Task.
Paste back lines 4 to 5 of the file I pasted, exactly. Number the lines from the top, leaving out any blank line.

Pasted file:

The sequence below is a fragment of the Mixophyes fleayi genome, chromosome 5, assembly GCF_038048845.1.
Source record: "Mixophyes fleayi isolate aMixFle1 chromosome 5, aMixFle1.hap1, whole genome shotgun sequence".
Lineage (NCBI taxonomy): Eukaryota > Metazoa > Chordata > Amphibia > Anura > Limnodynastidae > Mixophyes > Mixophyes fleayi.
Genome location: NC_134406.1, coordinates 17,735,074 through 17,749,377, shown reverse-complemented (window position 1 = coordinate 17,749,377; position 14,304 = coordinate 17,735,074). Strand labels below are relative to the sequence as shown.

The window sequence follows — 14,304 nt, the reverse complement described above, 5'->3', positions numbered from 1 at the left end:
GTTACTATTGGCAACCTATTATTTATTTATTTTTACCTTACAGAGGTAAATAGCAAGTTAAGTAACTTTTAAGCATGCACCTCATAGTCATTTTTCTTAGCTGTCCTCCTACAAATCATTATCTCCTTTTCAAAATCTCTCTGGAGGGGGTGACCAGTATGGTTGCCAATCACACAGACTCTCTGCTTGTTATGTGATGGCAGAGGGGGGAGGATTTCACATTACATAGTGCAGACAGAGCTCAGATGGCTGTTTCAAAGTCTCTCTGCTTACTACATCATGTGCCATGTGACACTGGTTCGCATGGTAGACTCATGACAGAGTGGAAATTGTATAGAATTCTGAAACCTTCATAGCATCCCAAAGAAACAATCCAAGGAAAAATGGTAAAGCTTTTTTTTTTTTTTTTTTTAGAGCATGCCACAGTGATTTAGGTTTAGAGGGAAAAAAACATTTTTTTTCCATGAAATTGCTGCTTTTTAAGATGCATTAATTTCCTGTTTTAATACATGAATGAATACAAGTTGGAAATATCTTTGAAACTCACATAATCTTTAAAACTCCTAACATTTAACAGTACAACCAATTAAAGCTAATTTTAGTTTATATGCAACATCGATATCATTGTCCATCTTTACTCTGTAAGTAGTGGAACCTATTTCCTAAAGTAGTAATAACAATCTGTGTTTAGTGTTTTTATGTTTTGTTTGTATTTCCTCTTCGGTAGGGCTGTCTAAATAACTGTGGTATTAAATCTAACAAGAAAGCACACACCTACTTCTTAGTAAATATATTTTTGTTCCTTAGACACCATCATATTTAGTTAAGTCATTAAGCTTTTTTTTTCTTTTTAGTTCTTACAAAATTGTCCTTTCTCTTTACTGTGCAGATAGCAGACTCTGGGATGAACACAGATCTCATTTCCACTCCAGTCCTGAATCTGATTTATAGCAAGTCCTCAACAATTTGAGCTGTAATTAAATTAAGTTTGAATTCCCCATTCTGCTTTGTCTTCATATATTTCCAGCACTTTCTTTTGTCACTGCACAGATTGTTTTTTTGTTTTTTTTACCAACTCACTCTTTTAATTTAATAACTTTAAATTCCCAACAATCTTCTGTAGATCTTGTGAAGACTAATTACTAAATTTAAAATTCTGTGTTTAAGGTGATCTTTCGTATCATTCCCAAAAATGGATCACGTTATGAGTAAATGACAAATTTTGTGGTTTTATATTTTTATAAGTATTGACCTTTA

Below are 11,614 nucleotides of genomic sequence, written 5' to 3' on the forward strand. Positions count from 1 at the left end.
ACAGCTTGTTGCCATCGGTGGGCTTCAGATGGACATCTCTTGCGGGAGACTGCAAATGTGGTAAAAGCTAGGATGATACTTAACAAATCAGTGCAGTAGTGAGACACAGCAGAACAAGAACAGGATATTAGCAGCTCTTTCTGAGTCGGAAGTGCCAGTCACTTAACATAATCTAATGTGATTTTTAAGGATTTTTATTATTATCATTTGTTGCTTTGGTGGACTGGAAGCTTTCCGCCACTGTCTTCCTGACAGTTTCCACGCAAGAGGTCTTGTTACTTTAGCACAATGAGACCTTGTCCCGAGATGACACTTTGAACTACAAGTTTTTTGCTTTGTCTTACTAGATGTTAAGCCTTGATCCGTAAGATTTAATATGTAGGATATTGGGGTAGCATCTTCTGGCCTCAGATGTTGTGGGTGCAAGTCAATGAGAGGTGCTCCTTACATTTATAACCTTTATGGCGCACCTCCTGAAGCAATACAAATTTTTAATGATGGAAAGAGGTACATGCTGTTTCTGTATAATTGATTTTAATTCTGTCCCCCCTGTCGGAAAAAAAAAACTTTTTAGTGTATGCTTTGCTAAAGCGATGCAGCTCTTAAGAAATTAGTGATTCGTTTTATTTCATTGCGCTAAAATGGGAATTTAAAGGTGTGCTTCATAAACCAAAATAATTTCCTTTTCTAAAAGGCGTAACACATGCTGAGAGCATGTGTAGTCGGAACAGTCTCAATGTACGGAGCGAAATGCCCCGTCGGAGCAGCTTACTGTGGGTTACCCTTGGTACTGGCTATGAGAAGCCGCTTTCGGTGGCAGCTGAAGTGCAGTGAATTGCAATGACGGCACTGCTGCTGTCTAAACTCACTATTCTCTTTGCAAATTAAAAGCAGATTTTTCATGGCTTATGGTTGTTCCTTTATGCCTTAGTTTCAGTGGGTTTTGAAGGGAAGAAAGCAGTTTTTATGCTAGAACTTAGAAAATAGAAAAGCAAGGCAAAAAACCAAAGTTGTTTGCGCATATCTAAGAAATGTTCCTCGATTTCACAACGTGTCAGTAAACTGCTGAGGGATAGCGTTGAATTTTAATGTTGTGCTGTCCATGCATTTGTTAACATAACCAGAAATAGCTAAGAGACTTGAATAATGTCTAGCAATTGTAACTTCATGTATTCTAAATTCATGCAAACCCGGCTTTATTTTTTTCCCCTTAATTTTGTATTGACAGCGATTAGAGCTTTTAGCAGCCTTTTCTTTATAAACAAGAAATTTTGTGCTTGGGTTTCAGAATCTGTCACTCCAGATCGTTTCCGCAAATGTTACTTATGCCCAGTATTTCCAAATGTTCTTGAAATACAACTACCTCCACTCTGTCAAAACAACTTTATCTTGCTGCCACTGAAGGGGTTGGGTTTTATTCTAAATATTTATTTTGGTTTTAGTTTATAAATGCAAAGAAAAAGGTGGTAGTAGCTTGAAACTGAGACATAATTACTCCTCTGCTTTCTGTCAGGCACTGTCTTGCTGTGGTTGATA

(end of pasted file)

Genome location: NC_134406.1, coordinates 17,735,074 through 17,749,377, shown reverse-complemented (window position 1 = coordinate 17,749,377; position 14,304 = coordinate 17,735,074). Strand labels below are relative to the sequence as shown.

The window sequence follows — 14,304 nt, the reverse complement described above, 5'->3', positions numbered from 1 at the left end: